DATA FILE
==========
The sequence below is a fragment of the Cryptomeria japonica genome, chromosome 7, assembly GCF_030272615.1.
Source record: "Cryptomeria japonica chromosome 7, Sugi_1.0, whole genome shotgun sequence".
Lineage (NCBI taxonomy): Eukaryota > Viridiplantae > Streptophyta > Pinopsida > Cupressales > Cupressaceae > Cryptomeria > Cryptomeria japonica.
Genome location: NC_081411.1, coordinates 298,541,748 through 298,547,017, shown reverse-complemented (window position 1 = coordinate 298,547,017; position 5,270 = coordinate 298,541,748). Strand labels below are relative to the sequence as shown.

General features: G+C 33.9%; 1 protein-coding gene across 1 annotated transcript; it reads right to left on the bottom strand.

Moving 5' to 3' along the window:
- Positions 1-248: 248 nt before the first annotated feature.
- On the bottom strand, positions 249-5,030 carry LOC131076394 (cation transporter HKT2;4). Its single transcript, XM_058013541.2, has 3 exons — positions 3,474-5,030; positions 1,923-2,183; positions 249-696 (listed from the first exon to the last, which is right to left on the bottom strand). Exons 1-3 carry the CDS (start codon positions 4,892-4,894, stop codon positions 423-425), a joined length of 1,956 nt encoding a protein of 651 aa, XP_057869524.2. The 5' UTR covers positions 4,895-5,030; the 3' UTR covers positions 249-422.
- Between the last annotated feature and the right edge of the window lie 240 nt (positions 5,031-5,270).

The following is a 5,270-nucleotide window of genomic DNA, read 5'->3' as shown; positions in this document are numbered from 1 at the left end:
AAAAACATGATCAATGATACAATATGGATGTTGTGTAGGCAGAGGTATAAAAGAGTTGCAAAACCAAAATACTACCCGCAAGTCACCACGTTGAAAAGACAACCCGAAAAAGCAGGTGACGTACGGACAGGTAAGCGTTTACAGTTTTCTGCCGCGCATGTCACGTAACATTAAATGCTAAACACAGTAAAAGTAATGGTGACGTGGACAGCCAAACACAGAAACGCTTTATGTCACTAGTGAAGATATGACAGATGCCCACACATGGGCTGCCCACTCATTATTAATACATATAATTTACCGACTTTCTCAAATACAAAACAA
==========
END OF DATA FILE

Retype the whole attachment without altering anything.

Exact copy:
The sequence below is a fragment of the Cryptomeria japonica genome, chromosome 7, assembly GCF_030272615.1.
Source record: "Cryptomeria japonica chromosome 7, Sugi_1.0, whole genome shotgun sequence".
Lineage (NCBI taxonomy): Eukaryota > Viridiplantae > Streptophyta > Pinopsida > Cupressales > Cupressaceae > Cryptomeria > Cryptomeria japonica.
Genome location: NC_081411.1, coordinates 298,541,748 through 298,547,017, shown reverse-complemented (window position 1 = coordinate 298,547,017; position 5,270 = coordinate 298,541,748). Strand labels below are relative to the sequence as shown.

General features: G+C 33.9%; 1 protein-coding gene across 1 annotated transcript; it reads right to left on the bottom strand.

Moving 5' to 3' along the window:
- Positions 1-248: 248 nt before the first annotated feature.
- On the bottom strand, positions 249-5,030 carry LOC131076394 (cation transporter HKT2;4). Its single transcript, XM_058013541.2, has 3 exons — positions 3,474-5,030; positions 1,923-2,183; positions 249-696 (listed from the first exon to the last, which is right to left on the bottom strand). Exons 1-3 carry the CDS (start codon positions 4,892-4,894, stop codon positions 423-425), a joined length of 1,956 nt encoding a protein of 651 aa, XP_057869524.2. The 5' UTR covers positions 4,895-5,030; the 3' UTR covers positions 249-422.
- Between the last annotated feature and the right edge of the window lie 240 nt (positions 5,031-5,270).

The following is a 5,270-nucleotide window of genomic DNA, read 5'->3' as shown; positions in this document are numbered from 1 at the left end:
AAAAACATGATCAATGATACAATATGGATGTTGTGTAGGCAGAGGTATAAAAGAGTTGCAAAACCAAAATACTACCCGCAAGTCACCACGTTGAAAAGACAACCCGAAAAAGCAGGTGACGTACGGACAGGTAAGCGTTTACAGTTTTCTGCCGCGCATGTCACGTAACATTAAATGCTAAACACAGTAAAAGTAATGGTGACGTGGACAGCCAAACACAGAAACGCTTTATGTCACTAGTGAAGATATGACAGATGCCCACACATGGGCTGCCCACTCATTATTAATACATATAATTTACCGACTTTCTCAAATACAAAACAA